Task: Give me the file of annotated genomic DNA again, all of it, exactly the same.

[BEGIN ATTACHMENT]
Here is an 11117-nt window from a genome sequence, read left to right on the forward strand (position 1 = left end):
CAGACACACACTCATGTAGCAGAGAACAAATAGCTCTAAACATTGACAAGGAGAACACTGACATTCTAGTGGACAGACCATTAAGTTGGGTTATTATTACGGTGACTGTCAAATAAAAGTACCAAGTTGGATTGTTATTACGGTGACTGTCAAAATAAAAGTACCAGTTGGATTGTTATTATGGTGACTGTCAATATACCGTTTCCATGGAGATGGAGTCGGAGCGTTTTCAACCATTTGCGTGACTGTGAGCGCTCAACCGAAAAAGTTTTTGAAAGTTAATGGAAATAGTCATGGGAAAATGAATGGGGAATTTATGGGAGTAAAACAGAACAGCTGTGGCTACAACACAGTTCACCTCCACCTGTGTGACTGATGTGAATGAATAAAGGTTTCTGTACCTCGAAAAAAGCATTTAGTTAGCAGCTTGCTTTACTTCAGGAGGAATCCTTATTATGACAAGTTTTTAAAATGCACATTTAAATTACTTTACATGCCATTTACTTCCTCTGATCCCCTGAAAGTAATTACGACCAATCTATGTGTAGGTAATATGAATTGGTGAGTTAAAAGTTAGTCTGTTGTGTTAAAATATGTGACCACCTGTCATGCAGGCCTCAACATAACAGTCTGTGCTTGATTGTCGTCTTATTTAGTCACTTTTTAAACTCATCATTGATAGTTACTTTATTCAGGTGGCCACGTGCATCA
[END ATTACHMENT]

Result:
Here is an 11117-nt window from a genome sequence, read left to right on the forward strand (position 1 = left end):
CAGACACACACTCATGTAGCAGAGAACAAATAGCTCTAAACATTGACAAGGAGAACACTGACATTCTAGTGGACAGACCATTAAGTTGGGTTATTATTACGGTGACTGTCAAATAAAAGTACCAAGTTGGATTGTTATTACGGTGACTGTCAAAATAAAAGTACCAGTTGGATTGTTATTATGGTGACTGTCAATATACCGTTTCCATGGAGATGGAGTCGGAGCGTTTTCAACCATTTGCGTGACTGTGAGCGCTCAACCGAAAAAGTTTTTGAAAGTTAATGGAAATAGTCATGGGAAAATGAATGGGGAATTTATGGGAGTAAAACAGAACAGCTGTGGCTACAACACAGTTCACCTCCACCTGTGTGACTGATGTGAATGAATAAAGGTTTCTGTACCTCGAAAAAAGCATTTAGTTAGCAGCTTGCTTTACTTCAGGAGGAATCCTTATTATGACAAGTTTTTAAAATGCACATTTAAATTACTTTACATGCCATTTACTTCCTCTGATCCCCTGAAAGTAATTACGACCAATCTATGTGTAGGTAATATGAATTGGTGAGTTAAAAGTTAGTCTGTTGTGTTAAAATATGTGACCACCTGTCATGCAGGCCTCAACATAACAGTCTGTGCTTGATTGTCGTCTTATTTAGTCACTTTTTAAACTCATCATTGATAGTTACTTTATTCAGGTGGCCACGTGCATCA